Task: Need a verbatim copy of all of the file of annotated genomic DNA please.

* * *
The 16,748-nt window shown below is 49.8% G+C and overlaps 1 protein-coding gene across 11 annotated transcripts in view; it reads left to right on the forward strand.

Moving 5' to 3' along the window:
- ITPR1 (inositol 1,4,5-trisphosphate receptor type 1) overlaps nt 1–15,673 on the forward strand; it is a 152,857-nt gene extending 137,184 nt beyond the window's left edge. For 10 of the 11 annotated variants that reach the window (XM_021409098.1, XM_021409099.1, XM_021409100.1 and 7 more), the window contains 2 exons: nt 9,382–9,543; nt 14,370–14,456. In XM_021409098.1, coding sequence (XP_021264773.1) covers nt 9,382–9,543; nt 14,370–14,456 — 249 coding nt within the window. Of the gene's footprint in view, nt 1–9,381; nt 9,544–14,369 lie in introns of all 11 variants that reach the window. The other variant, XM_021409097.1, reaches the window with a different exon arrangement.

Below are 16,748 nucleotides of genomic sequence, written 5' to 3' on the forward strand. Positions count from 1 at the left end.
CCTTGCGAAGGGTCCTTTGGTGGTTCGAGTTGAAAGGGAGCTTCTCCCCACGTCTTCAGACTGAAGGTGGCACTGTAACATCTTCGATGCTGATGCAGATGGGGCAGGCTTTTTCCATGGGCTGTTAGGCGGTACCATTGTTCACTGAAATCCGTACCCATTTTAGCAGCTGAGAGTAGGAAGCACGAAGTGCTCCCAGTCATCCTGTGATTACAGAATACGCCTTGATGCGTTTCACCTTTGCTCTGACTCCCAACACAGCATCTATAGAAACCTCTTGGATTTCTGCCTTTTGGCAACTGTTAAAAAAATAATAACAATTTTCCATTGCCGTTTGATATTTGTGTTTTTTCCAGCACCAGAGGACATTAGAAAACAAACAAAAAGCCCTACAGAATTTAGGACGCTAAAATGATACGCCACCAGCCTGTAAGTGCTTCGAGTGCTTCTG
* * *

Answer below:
The 16,748-nt window shown below is 49.8% G+C and overlaps 1 protein-coding gene across 11 annotated transcripts in view; it reads left to right on the forward strand.

Moving 5' to 3' along the window:
- ITPR1 (inositol 1,4,5-trisphosphate receptor type 1) overlaps nt 1–15,673 on the forward strand; it is a 152,857-nt gene extending 137,184 nt beyond the window's left edge. For 10 of the 11 annotated variants that reach the window (XM_021409098.1, XM_021409099.1, XM_021409100.1 and 7 more), the window contains 2 exons: nt 9,382–9,543; nt 14,370–14,456. In XM_021409098.1, coding sequence (XP_021264773.1) covers nt 9,382–9,543; nt 14,370–14,456 — 249 coding nt within the window. Of the gene's footprint in view, nt 1–9,381; nt 9,544–14,369 lie in introns of all 11 variants that reach the window. The other variant, XM_021409097.1, reaches the window with a different exon arrangement.

Below are 16,748 nucleotides of genomic sequence, written 5' to 3' on the forward strand. Positions count from 1 at the left end.
CCTTGCGAAGGGTCCTTTGGTGGTTCGAGTTGAAAGGGAGCTTCTCCCCACGTCTTCAGACTGAAGGTGGCACTGTAACATCTTCGATGCTGATGCAGATGGGGCAGGCTTTTTCCATGGGCTGTTAGGCGGTACCATTGTTCACTGAAATCCGTACCCATTTTAGCAGCTGAGAGTAGGAAGCACGAAGTGCTCCCAGTCATCCTGTGATTACAGAATACGCCTTGATGCGTTTCACCTTTGCTCTGACTCCCAACACAGCATCTATAGAAACCTCTTGGATTTCTGCCTTTTGGCAACTGTTAAAAAAATAATAACAATTTTCCATTGCCGTTTGATATTTGTGTTTTTTCCAGCACCAGAGGACATTAGAAAACAAACAAAAAGCCCTACAGAATTTAGGACGCTAAAATGATACGCCACCAGCCTGTAAGTGCTTCGAGTGCTTCTG